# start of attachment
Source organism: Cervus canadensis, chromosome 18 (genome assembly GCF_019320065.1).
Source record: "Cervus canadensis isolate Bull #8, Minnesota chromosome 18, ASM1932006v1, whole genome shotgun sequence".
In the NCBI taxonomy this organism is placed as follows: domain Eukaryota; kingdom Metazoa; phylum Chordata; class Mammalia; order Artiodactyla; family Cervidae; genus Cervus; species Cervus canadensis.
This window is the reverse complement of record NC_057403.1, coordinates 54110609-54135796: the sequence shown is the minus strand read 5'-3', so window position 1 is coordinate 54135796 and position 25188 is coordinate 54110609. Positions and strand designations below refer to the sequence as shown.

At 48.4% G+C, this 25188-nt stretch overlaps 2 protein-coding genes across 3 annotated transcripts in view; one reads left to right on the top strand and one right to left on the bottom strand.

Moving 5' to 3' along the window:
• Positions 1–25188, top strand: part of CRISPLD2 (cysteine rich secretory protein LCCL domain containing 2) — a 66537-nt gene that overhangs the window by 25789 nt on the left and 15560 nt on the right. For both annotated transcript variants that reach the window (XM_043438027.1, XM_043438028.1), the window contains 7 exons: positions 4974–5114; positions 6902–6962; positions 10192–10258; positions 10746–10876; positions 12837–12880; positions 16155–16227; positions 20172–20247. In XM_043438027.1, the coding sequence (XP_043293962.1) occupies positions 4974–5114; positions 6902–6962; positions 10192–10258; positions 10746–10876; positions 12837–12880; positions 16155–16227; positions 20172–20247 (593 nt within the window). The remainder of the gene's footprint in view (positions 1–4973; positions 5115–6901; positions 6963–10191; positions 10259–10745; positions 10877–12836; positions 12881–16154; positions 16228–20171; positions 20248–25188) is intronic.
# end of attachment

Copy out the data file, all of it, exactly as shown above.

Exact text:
Source organism: Cervus canadensis, chromosome 18 (genome assembly GCF_019320065.1).
Source record: "Cervus canadensis isolate Bull #8, Minnesota chromosome 18, ASM1932006v1, whole genome shotgun sequence".
In the NCBI taxonomy this organism is placed as follows: domain Eukaryota; kingdom Metazoa; phylum Chordata; class Mammalia; order Artiodactyla; family Cervidae; genus Cervus; species Cervus canadensis.
This window is the reverse complement of record NC_057403.1, coordinates 54110609-54135796: the sequence shown is the minus strand read 5'-3', so window position 1 is coordinate 54135796 and position 25188 is coordinate 54110609. Positions and strand designations below refer to the sequence as shown.

At 48.4% G+C, this 25188-nt stretch overlaps 2 protein-coding genes across 3 annotated transcripts in view; one reads left to right on the top strand and one right to left on the bottom strand.

Moving 5' to 3' along the window:
• Positions 1–25188, top strand: part of CRISPLD2 (cysteine rich secretory protein LCCL domain containing 2) — a 66537-nt gene that overhangs the window by 25789 nt on the left and 15560 nt on the right. For both annotated transcript variants that reach the window (XM_043438027.1, XM_043438028.1), the window contains 7 exons: positions 4974–5114; positions 6902–6962; positions 10192–10258; positions 10746–10876; positions 12837–12880; positions 16155–16227; positions 20172–20247. In XM_043438027.1, the coding sequence (XP_043293962.1) occupies positions 4974–5114; positions 6902–6962; positions 10192–10258; positions 10746–10876; positions 12837–12880; positions 16155–16227; positions 20172–20247 (593 nt within the window). The remainder of the gene's footprint in view (positions 1–4973; positions 5115–6901; positions 6963–10191; positions 10259–10745; positions 10877–12836; positions 12881–16154; positions 16228–20171; positions 20248–25188) is intronic.